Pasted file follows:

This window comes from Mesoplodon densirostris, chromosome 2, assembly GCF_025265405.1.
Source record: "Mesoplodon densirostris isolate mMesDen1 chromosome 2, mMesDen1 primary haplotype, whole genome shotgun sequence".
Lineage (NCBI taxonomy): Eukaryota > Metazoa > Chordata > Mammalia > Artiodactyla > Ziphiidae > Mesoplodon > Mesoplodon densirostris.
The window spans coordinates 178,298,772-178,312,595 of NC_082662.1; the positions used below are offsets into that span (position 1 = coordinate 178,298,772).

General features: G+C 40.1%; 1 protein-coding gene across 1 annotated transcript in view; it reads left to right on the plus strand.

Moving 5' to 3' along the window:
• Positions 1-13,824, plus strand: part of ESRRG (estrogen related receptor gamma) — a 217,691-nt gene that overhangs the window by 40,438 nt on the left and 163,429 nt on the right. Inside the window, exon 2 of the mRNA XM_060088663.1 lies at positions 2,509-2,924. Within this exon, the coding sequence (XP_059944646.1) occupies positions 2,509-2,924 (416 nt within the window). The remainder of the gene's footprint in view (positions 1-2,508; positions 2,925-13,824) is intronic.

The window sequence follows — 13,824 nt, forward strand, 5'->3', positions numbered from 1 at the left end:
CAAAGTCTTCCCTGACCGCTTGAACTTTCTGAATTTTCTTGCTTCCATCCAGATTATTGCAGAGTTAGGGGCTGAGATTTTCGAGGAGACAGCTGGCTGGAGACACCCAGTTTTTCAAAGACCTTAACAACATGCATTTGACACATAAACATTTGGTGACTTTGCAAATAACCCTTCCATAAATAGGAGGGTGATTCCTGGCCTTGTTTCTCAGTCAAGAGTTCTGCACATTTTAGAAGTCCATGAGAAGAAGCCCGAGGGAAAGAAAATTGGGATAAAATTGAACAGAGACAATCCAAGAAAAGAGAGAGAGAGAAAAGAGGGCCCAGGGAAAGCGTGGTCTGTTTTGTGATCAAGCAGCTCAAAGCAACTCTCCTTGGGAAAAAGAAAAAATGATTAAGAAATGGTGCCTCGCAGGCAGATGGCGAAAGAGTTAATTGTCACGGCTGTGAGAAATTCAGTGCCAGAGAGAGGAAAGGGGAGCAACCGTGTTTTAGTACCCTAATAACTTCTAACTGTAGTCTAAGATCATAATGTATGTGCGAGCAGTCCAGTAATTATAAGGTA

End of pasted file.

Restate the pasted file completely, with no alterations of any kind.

This window comes from Mesoplodon densirostris, chromosome 2, assembly GCF_025265405.1.
Source record: "Mesoplodon densirostris isolate mMesDen1 chromosome 2, mMesDen1 primary haplotype, whole genome shotgun sequence".
Lineage (NCBI taxonomy): Eukaryota > Metazoa > Chordata > Mammalia > Artiodactyla > Ziphiidae > Mesoplodon > Mesoplodon densirostris.
The window spans coordinates 178,298,772-178,312,595 of NC_082662.1; the positions used below are offsets into that span (position 1 = coordinate 178,298,772).

General features: G+C 40.1%; 1 protein-coding gene across 1 annotated transcript in view; it reads left to right on the plus strand.

Moving 5' to 3' along the window:
• Positions 1-13,824, plus strand: part of ESRRG (estrogen related receptor gamma) — a 217,691-nt gene that overhangs the window by 40,438 nt on the left and 163,429 nt on the right. Inside the window, exon 2 of the mRNA XM_060088663.1 lies at positions 2,509-2,924. Within this exon, the coding sequence (XP_059944646.1) occupies positions 2,509-2,924 (416 nt within the window). The remainder of the gene's footprint in view (positions 1-2,508; positions 2,925-13,824) is intronic.

The window sequence follows — 13,824 nt, forward strand, 5'->3', positions numbered from 1 at the left end:
CAAAGTCTTCCCTGACCGCTTGAACTTTCTGAATTTTCTTGCTTCCATCCAGATTATTGCAGAGTTAGGGGCTGAGATTTTCGAGGAGACAGCTGGCTGGAGACACCCAGTTTTTCAAAGACCTTAACAACATGCATTTGACACATAAACATTTGGTGACTTTGCAAATAACCCTTCCATAAATAGGAGGGTGATTCCTGGCCTTGTTTCTCAGTCAAGAGTTCTGCACATTTTAGAAGTCCATGAGAAGAAGCCCGAGGGAAAGAAAATTGGGATAAAATTGAACAGAGACAATCCAAGAAAAGAGAGAGAGAGAAAAGAGGGCCCAGGGAAAGCGTGGTCTGTTTTGTGATCAAGCAGCTCAAAGCAACTCTCCTTGGGAAAAAGAAAAAATGATTAAGAAATGGTGCCTCGCAGGCAGATGGCGAAAGAGTTAATTGTCACGGCTGTGAGAAATTCAGTGCCAGAGAGAGGAAAGGGGAGCAACCGTGTTTTAGTACCCTAATAACTTCTAACTGTAGTCTAAGATCATAATGTATGTGCGAGCAGTCCAGTAATTATAAGGTA